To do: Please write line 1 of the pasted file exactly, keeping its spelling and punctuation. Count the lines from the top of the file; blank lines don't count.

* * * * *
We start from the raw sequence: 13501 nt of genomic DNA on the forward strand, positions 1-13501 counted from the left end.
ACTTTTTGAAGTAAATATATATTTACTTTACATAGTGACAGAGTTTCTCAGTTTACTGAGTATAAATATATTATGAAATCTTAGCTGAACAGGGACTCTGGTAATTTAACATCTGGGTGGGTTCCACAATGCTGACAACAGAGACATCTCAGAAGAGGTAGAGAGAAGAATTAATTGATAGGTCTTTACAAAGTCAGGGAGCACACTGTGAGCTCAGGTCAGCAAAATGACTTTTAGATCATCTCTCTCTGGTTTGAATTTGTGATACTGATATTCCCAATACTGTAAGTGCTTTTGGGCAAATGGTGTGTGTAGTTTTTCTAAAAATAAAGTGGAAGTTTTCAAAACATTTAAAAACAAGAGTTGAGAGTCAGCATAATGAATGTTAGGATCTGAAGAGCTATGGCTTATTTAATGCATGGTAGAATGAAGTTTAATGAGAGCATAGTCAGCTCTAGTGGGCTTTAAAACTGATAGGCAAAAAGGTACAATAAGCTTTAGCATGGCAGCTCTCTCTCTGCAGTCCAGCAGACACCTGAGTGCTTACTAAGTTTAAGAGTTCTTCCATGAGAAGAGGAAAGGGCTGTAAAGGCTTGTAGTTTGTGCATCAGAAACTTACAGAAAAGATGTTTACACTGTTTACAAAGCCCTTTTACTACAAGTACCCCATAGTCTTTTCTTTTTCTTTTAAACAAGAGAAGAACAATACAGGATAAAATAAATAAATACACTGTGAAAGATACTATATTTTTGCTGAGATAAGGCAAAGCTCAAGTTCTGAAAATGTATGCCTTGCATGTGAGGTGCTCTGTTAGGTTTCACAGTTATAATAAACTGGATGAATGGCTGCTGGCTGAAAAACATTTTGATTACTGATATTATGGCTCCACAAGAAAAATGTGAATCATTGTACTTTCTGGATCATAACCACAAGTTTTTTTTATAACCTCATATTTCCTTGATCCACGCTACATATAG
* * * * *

We start from the raw sequence: 13501 nt of genomic DNA on the forward strand, positions 1-13501 counted from the left end.